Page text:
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$T(n) = 4T({n/2}) + \theta(n\log{n})$ using Master Theorem

What is the order of this recurrence?

$$T(n)=3T(n/2) + n\log n,\ \ T(1)=1$$

I found the answer where $a=2$ using the Master Theorem case 2, but was unable to make this work for $a=3$.

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marked as duplicate by JavaMan, Did, Gerry Myerson, Asaf Karagila, t.b. Feb 8 '12 at 15:33

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What is $a$? You've left something out. –  Thomas Andrews Feb 7 '12 at 18:15
    
usually, best to define $R(k) = T(2^k)$. Then $R(k)=3R(k-1) + k2^k\log 2$. –  Thomas Andrews Feb 7 '12 at 18:16

2 Answers 2

You need to use Case 1 of the master theorem, which says that if $$ T(n)=aT(n/b)+f(n),\qquad a\ge 1, \ b>1, \qquad (1)$$ and $$f(n)=O(n^{(\log_b a)-\epsilon}), \qquad \epsilon>0,\qquad (2)$$ then $$T(n)=\Theta(n^{\log_b a}). \qquad (3)$$ (Also, some assumptions on the way to round $n/b$ and the positivity of $T$ and $f$ are necessary.)

In this case, $a=3$ and $b=2$, so $\log_b a =\log_2 3 > 1$. Since $f(n)=n\log n$, we have $f(n)=O(n^{1+\delta})$ for any $\delta>0$. Now take $\delta=\epsilon=((\log_b a)-1)/2$ to find that (2) holds. Then. by (3), $T(n)=\Theta(n^{\log_2 3}).$

To find the order of $T(n)$ without using the master theorem, you can do the following:

  • Find a constant $\epsilon>0$ such that, if $2^m\le n\le 2^{m+1}$ and $m\ge 0$, then $T(n)\ge \epsilon 3^m$. Then prove by induction that this is true for all $m\ge 0$. This proves that $T(n)=\Omega(n^{\log_2 3}).$

  • Find constants $K>0$, $L>0$, and $M\ge 0$ such that, if $2^m\le n\le 2^{m+1}$ and $m\ge M$, then $T(n)\le K 3^m - L m 2^m $. Then prove by induction that this is true for all $m\ge M$. This proves that $T(n)=O(n^{\log_2 3}).$

Together, this proves that $T(n)=\Theta(n^{\log_2 3}).$

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Thank you! What is the closed form for T(n)? –  Jessie Feb 7 '12 at 19:51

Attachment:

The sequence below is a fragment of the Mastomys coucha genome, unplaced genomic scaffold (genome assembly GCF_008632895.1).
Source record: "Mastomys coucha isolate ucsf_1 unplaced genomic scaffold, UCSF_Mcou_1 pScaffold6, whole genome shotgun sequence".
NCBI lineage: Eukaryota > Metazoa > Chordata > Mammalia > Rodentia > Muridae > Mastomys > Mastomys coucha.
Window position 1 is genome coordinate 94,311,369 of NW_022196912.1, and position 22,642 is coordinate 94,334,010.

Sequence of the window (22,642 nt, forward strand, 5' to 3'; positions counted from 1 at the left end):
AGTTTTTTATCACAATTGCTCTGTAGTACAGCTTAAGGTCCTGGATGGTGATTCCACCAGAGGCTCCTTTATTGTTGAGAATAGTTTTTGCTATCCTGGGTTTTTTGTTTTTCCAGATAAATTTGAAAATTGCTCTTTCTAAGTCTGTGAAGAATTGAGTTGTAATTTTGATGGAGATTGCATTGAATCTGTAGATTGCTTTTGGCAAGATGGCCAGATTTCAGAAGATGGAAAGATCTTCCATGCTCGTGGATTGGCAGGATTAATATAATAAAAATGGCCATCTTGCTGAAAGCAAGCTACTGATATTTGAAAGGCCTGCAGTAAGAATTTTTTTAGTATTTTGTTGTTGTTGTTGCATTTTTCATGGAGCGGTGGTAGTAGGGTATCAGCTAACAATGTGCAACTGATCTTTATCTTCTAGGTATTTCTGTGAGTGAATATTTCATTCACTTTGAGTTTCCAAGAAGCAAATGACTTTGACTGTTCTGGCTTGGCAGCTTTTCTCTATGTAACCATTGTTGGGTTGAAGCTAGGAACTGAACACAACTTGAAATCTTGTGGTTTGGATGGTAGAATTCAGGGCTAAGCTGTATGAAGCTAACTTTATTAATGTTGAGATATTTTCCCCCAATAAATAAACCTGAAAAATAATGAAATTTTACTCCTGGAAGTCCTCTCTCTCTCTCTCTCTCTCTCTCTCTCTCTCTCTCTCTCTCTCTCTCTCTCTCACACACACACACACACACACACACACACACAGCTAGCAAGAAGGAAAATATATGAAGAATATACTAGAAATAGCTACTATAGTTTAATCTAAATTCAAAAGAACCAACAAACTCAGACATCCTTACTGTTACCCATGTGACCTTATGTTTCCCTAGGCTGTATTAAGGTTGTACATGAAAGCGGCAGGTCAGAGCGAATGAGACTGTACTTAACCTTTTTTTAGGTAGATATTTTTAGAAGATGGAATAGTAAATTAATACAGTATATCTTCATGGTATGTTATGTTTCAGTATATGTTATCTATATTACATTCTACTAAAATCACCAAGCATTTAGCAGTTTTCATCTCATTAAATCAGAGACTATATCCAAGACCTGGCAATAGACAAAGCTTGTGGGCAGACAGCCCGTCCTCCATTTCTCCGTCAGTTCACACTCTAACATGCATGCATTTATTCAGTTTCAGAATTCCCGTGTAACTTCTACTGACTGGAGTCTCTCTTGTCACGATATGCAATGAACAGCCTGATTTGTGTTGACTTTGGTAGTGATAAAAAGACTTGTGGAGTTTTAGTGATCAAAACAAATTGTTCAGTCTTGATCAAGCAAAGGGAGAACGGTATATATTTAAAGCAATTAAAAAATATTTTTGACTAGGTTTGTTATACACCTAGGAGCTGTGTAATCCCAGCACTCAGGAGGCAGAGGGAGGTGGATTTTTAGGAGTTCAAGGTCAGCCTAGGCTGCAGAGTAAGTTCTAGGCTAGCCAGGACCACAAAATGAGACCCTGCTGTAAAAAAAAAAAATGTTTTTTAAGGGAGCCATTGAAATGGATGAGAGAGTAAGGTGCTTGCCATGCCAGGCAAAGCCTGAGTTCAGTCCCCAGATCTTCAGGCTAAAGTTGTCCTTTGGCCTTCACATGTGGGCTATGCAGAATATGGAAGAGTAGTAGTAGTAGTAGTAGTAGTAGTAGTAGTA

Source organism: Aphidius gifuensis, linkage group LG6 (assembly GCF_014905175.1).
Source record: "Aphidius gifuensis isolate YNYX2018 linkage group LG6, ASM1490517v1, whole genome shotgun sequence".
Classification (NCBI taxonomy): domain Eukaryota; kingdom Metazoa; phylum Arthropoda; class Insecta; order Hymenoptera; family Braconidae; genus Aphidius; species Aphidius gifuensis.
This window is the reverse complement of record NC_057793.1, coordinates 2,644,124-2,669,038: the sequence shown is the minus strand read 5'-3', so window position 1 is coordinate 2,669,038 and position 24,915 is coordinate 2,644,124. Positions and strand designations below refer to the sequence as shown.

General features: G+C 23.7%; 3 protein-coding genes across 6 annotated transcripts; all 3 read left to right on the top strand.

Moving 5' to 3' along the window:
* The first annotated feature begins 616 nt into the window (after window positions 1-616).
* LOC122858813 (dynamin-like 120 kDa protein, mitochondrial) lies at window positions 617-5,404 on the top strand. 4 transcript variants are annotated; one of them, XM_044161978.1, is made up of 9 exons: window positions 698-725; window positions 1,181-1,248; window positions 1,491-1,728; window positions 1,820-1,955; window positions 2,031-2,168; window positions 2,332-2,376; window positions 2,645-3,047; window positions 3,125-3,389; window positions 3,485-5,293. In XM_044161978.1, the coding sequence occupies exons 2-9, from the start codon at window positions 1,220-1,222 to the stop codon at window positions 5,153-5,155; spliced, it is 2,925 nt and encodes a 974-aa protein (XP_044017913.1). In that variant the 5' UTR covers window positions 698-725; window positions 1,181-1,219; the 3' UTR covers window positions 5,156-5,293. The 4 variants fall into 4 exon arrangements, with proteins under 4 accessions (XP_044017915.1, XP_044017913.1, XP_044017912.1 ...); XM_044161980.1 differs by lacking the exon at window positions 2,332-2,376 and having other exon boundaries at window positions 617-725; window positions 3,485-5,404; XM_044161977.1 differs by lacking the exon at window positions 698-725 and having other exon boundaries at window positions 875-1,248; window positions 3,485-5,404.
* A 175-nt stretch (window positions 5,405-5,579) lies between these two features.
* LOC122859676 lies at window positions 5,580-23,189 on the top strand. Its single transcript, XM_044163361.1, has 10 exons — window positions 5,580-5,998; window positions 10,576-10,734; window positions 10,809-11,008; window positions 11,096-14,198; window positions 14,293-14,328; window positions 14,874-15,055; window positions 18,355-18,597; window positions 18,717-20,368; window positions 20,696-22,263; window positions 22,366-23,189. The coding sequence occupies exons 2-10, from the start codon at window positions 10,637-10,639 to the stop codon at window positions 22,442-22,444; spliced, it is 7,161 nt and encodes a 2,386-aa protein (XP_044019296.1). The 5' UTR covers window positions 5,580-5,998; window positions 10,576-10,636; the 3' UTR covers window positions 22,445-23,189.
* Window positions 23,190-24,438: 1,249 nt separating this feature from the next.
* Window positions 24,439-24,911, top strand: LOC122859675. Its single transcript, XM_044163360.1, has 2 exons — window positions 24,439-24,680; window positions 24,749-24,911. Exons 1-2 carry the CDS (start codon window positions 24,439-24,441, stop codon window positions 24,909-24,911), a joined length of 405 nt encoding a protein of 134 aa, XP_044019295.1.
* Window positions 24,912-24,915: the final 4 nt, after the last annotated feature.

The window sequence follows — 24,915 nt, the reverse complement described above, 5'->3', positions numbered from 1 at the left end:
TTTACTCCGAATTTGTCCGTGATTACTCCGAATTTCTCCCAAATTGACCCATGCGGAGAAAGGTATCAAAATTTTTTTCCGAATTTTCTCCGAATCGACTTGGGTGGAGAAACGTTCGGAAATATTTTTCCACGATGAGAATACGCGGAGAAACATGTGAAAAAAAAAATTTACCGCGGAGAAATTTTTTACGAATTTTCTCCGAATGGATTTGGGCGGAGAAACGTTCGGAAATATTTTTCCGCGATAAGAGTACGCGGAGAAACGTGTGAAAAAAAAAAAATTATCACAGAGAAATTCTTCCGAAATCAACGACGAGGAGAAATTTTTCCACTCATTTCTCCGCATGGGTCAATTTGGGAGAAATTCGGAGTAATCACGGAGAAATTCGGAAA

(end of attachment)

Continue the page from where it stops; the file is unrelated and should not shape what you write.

Most likely, $T(n)$ does not have a simple closed form. With more work, you could get a more accurate asymptotic estimate for $T(n)$. –  David Moews Feb 7 '12 at 20:06
    
Thank you again. The problem was "give the order without using the Master Theorem" and I thought I could get there if I could find a closed form (using the theorem), and prove it with induction as if I had guessed it. I also tried substitution. What should I have done? Thanks very much for your help. –  Jessie Feb 7 '12 at 20:12
    
I replied to this in my main answer above. –  David Moews Feb 8 '12 at 2:50
    
thank you for all the help –  Jessie Feb 14 '12 at 1:31

Let $R(k)=T(2^k)$. Then $R(k)=3R(k-1)+k2^k\log 2$. So $$R(k)=3^{k-1} + \sum_{i=2}^{k} 3^{k-i}i2^i\log 2 = 3^{k-1} + 3^k\log 2\sum_{i=2}^k i\left(\frac 2 3\right)^i$$.

Since $\sum_{i=2}^\infty i\left(\frac 2 3\right)^i$ converges, $R(k)$ is essentially exponential with base $3$.

Now use that $T(n)=R(\log_2 n)$.

So, there are $c_0,c_1$ such that for $n>4$, $$c_0 3^{\log_2{n}}<T(n) < c_1 3^{\log_2 n} $$. Writing $3=2^{\log_3{2}}$, we can see that:

$$c_0n^{\log_3 2}< T(n) < c_1n^{\log_3 2}$$

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